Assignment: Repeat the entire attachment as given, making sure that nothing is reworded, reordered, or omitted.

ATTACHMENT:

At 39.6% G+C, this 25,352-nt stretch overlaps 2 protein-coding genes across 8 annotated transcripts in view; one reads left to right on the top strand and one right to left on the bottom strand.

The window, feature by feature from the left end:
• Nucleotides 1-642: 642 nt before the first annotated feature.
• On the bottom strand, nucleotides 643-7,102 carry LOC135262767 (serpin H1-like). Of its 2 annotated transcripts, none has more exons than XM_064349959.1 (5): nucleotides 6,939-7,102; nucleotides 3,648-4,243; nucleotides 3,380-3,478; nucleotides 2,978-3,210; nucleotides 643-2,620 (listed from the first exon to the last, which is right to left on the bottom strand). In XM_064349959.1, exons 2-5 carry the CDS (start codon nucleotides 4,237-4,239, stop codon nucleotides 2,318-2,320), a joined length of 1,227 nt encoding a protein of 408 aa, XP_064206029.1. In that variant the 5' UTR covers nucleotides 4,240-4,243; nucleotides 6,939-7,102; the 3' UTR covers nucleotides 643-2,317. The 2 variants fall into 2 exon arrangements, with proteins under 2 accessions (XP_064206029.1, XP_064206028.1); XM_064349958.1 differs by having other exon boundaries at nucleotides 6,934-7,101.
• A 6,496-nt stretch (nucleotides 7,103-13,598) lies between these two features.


At 39.6% G+C, this 25,352-nt stretch overlaps 2 protein-coding genes across 8 annotated transcripts in view; one reads left to right on the top strand and one right to left on the bottom strand.

The window, feature by feature from the left end:
• Nucleotides 1-642: 642 nt before the first annotated feature.
• On the bottom strand, nucleotides 643-7,102 carry LOC135262767 (serpin H1-like). Of its 2 annotated transcripts, none has more exons than XM_064349959.1 (5): nucleotides 6,939-7,102; nucleotides 3,648-4,243; nucleotides 3,380-3,478; nucleotides 2,978-3,210; nucleotides 643-2,620 (listed from the first exon to the last, which is right to left on the bottom strand). In XM_064349959.1, exons 2-5 carry the CDS (start codon nucleotides 4,237-4,239, stop codon nucleotides 2,318-2,320), a joined length of 1,227 nt encoding a protein of 408 aa, XP_064206029.1. In that variant the 5' UTR covers nucleotides 4,240-4,243; nucleotides 6,939-7,102; the 3' UTR covers nucleotides 643-2,317. The 2 variants fall into 2 exon arrangements, with proteins under 2 accessions (XP_064206029.1, XP_064206028.1); XM_064349958.1 differs by having other exon boundaries at nucleotides 6,934-7,101.
• A 6,496-nt stretch (nucleotides 7,103-13,598) lies between these two features.